Battle between Blu-Ray, HD DVD, and the Internet for your High Definition Dollars
If history is any indication, Blu-ray and HD DVD will soon knock DVDs off the stores shelves and out of your home-theater racks. Only a few years ago, retail stores and low-priced DVD players nailed the VHS coffin shut.
But as soon as Blockbuster, Best Buy, and other major retailers started moving away from VHS and offering more DVD titles, even the VHS diehards started transitioning to DVD due to the amount of selection available on DVD. Everything from movies, television shows, documentaries, etc. was, and can be, found on DVD. Studios loaded their media on DVDs. Now another shift is about to happen: the transition to HD optical formats. But this time, it won’t be as smooth as it was for DVD.
1. TWO DIFFERENT FORMATS? VHS vs. BETA part deux
First, there are two HD optical formats—HD DVD and Blu-ray—versus just one universal standard DVD. Toshiba is pushing HD DVD with the help of Microsoft, while Sony and nearly all of the movie studios push Blu-ray. It really doesn’t matter who wins, as long as one format wins quickly, and saving the customers money when choosing ann HD optical format.
2. AFFORDABLE HARDWARE
Second, it will take some time for HD DVD and Blu-ray players to hit that magical $99 retail price that it took DVD to hit to become mainstream. Currently, Sony’s stand alone BDP-S1 Blu-ray player costs $999.95, while Toshiba’s HDXA1 HD DVD player comes in at $799.99. Sony does offer the Playstation 3 which includes a Blu-Ray player for only $499.99 (for the cheapest version). Toshiba also has a version (HD-A1) that costs $499.99. You can buy an HD DVD add-on to your Microsoft XBOX 360 for only $199.99 to have an HD player.
For prices to come down, the scale of production needs to increase. But due to the conflicting formats, many consumers are waiting to purchase a player, making it difficult for production to scale up and prices to drop.
3. WHO IS HD FOR?
Third, the market for these HD optical players is somewhat limited to consumers who already have a capable HDTV—namely, an HDTV that can display 1080p. To take full advantage of true 1080p, you’ll need a 1080p display. The good news is that televisions are becoming standard with this display option, and the prices are just starting to level off in comparison to technology. Though it is predicted that roughly 10% of the market will have this technology while the format wars are going on.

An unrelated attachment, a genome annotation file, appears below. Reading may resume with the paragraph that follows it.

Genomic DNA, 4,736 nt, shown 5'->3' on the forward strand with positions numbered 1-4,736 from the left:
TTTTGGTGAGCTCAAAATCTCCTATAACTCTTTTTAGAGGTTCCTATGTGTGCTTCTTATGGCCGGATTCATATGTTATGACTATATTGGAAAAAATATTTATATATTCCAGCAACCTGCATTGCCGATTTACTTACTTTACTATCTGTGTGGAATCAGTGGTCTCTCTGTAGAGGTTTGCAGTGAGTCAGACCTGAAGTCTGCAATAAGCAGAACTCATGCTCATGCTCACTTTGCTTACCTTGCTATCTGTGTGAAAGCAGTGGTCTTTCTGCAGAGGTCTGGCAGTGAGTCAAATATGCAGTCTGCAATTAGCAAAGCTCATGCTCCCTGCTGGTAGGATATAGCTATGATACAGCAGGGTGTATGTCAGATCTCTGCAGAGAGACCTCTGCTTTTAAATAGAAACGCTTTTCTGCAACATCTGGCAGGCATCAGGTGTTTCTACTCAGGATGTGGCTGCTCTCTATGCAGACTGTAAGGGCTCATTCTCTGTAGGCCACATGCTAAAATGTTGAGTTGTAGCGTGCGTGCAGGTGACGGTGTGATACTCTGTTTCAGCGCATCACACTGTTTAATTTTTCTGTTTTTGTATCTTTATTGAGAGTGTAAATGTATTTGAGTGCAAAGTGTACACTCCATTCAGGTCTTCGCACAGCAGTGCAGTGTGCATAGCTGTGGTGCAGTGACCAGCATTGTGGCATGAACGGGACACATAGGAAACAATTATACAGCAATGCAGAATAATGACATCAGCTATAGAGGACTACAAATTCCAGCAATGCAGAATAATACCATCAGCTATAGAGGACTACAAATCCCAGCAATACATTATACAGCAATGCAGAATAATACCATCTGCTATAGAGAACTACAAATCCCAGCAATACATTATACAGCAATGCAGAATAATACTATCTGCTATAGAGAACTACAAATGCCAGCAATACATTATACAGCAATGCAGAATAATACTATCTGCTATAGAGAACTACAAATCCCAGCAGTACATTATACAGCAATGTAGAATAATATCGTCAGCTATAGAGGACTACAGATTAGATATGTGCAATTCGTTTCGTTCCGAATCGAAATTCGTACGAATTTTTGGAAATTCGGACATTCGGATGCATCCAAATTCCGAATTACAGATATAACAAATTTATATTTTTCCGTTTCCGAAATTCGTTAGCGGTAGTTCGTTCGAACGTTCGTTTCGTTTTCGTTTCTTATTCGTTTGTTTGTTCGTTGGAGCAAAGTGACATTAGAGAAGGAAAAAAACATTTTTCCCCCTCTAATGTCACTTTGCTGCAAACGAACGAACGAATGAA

FAILURE OF BOTH: The Internet
Some skeptics believe neither format will succeed, expecting movie download services via the Internet to render optical formats obsolete. For instance, Microsoft’s Xbox Live movie rental and download service has HD content. With Xbox 360 consoles already connected to a TV, the problem of connecting downloaded HD content is easily solved.
Even with a faster pipe at 6 Mbits/s from cable Internet, a broadband Internet connection will require several hours to completely download an HD movie. Assuming the size of a compressed HD movie is 10 Gbytes, downloading via a 6-Mbit/s Internet pipe will take approximately four hours. For 1080p content, the download will take much longer due to the sheer size.
Not everyone has a 6-Mbit/s broadband connection. The most popular bandwidth seems to average around 1.5 Mbits/s, which will quadruple the download time to about 16 hours! Fortunately, streaming technologies will let users begin watching the movie in several minutes, but there is always the issue if the internet drops.
Aside from the current limitations in technology, consumers have a psychological tendency to need to have something to hold, like an optical disc. The actual purchase of a physical goods; holding the product, inspection, and the actual transaction, fulfills a psychological void. Consumers who purchase a $25 Blu-ray movie via the Internet probably also will want to have a backup of the movie on a Blu-ray disc to reassure they have the physical movie.
Instead of downloading, then, most consumers would rather go to the store and purchase a Blu-ray disc for about the same price as an Internet download. However, they’ll get all the bells and whistles along with it, such as professional graphics on the optical disc packaged in a sturdy plastic case with a nicely printed cover.
The transition to HD optical formats is in progress. If history is any indication, it will run over DVD in a few short years - but it is going to take more than the early adopters to get either format going. Technology will have to improve, as well as prices drop, for the masses to adopt.
Let’s hope the battle between Blu-ray and HD DVD ends up in a quick knockout so consumers can feel confident about purchasing a HD optical player. If the battle goes for the long haul, the true winner will be the developers of the dual-format players.